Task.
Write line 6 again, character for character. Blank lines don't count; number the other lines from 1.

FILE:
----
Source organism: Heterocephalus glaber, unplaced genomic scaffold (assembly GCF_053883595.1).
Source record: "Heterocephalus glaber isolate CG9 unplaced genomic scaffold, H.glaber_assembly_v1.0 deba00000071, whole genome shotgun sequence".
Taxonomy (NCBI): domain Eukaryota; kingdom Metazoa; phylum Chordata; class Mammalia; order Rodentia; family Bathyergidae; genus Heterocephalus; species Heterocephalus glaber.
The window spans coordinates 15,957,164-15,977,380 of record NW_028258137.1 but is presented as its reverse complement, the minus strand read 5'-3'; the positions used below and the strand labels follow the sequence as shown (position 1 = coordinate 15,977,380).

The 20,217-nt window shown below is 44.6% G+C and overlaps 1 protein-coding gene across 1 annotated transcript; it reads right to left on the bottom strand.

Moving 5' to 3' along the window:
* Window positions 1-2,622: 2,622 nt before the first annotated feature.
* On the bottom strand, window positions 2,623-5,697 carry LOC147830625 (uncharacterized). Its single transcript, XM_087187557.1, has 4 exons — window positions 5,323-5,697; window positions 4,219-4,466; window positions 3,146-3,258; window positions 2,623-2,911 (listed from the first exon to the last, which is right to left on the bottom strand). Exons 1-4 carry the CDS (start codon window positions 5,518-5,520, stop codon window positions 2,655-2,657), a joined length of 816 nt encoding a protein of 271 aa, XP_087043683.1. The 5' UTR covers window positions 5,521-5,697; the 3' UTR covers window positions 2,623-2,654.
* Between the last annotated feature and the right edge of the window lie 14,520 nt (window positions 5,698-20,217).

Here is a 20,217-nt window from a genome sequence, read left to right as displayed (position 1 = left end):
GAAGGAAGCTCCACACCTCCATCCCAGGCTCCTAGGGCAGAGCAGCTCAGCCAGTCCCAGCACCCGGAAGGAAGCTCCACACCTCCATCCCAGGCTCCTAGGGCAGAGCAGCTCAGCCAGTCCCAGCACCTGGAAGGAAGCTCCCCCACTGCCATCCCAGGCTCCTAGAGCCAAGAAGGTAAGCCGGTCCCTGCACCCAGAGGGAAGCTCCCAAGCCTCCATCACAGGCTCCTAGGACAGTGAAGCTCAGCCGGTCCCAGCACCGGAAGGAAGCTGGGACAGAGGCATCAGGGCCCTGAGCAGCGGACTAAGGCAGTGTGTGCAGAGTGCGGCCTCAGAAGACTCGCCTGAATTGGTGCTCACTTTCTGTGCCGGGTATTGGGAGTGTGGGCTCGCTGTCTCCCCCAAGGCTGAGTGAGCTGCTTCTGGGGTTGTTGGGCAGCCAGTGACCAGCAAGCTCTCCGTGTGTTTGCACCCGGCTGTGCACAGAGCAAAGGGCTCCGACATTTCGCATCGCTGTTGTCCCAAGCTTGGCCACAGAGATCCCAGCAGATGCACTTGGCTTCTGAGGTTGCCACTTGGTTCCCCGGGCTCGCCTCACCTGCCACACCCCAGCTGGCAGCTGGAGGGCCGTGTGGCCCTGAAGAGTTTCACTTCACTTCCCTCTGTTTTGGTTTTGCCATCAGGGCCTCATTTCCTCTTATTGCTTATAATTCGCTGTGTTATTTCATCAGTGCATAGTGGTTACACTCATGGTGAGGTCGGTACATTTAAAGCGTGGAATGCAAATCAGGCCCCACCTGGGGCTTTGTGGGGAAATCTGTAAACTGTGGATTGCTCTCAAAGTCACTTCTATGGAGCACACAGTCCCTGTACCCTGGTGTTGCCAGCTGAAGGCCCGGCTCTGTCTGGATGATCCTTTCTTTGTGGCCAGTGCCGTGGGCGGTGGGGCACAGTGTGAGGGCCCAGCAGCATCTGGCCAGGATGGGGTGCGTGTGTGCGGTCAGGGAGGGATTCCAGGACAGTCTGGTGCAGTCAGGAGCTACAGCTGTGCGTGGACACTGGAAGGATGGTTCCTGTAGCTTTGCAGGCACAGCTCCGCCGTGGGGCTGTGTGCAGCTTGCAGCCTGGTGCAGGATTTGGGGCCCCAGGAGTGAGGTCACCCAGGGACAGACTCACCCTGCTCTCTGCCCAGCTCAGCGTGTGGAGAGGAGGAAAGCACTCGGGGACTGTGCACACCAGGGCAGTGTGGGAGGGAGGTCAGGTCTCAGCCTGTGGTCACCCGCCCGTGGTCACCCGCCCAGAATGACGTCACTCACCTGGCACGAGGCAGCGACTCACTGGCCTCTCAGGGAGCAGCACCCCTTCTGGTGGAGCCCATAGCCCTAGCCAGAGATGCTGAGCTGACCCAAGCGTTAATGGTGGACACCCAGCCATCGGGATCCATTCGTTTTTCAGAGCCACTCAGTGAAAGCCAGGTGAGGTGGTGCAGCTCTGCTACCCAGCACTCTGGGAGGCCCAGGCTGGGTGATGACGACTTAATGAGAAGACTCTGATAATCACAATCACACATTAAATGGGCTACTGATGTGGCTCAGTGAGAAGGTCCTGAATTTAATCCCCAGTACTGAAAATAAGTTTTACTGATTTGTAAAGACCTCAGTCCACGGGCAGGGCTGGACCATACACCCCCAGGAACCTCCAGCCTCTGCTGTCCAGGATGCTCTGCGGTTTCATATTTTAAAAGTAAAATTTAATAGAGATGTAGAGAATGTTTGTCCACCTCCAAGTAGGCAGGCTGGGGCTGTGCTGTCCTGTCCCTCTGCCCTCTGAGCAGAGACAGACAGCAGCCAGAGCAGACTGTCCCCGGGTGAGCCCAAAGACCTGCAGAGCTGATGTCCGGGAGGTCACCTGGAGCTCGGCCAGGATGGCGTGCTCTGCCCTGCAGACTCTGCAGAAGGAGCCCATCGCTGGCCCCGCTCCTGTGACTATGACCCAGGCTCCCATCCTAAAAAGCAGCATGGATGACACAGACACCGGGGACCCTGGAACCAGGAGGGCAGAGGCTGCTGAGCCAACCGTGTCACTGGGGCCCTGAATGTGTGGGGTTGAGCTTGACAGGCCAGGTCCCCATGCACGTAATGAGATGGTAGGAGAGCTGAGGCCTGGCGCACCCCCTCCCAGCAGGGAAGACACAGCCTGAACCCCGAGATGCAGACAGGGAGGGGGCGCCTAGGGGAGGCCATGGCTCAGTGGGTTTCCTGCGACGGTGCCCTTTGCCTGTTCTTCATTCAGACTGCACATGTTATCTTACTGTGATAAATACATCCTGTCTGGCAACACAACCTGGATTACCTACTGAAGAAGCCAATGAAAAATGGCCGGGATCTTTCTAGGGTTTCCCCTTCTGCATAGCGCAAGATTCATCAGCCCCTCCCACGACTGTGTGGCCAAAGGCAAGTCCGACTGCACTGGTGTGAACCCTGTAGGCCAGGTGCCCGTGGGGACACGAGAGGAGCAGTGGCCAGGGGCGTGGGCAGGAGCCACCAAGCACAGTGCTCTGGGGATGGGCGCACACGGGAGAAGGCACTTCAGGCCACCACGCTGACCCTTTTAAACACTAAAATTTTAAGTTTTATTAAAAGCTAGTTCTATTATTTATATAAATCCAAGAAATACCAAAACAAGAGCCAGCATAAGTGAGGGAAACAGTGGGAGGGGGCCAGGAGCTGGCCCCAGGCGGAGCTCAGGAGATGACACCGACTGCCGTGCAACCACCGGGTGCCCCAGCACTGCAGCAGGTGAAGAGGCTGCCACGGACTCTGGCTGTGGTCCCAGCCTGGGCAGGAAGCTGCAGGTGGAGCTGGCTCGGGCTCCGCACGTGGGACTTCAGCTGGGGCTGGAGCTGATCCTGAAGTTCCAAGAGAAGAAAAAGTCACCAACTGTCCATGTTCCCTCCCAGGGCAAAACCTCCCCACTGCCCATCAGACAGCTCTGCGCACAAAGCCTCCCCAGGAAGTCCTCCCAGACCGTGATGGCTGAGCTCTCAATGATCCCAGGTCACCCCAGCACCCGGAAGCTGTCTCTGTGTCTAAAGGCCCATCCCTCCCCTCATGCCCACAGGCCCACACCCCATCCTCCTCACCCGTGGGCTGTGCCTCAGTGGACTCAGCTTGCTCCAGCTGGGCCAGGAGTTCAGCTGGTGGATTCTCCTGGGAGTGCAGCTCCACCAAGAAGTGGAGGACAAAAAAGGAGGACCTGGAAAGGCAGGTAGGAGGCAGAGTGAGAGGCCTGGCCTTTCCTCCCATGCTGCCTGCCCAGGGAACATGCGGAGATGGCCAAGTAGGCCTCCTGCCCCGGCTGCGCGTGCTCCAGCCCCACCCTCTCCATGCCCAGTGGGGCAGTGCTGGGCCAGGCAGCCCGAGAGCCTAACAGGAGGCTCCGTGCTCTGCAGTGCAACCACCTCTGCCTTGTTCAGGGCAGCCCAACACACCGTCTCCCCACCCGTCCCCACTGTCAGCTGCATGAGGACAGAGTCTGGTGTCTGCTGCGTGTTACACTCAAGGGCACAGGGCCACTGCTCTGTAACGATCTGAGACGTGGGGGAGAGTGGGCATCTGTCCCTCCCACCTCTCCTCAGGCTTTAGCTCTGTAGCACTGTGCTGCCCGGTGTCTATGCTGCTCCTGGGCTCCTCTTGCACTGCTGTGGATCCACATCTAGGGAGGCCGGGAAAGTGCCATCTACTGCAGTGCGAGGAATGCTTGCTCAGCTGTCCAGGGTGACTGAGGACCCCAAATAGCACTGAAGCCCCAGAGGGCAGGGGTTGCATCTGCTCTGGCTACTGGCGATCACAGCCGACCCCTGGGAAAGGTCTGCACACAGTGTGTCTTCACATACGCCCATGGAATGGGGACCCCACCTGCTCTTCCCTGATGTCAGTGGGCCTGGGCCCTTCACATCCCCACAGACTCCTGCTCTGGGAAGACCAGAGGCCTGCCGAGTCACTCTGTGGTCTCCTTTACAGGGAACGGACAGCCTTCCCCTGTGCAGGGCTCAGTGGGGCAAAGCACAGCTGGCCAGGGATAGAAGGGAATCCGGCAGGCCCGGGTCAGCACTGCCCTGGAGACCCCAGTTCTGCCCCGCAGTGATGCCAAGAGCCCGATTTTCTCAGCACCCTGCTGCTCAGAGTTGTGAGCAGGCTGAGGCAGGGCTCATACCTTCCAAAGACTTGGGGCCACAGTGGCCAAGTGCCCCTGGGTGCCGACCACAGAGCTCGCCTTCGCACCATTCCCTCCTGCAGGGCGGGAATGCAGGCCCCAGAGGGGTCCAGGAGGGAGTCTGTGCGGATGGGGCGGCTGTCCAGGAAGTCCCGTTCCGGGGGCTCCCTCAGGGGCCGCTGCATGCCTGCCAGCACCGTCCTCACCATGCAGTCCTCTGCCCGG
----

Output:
Moving 5' to 3' along the window: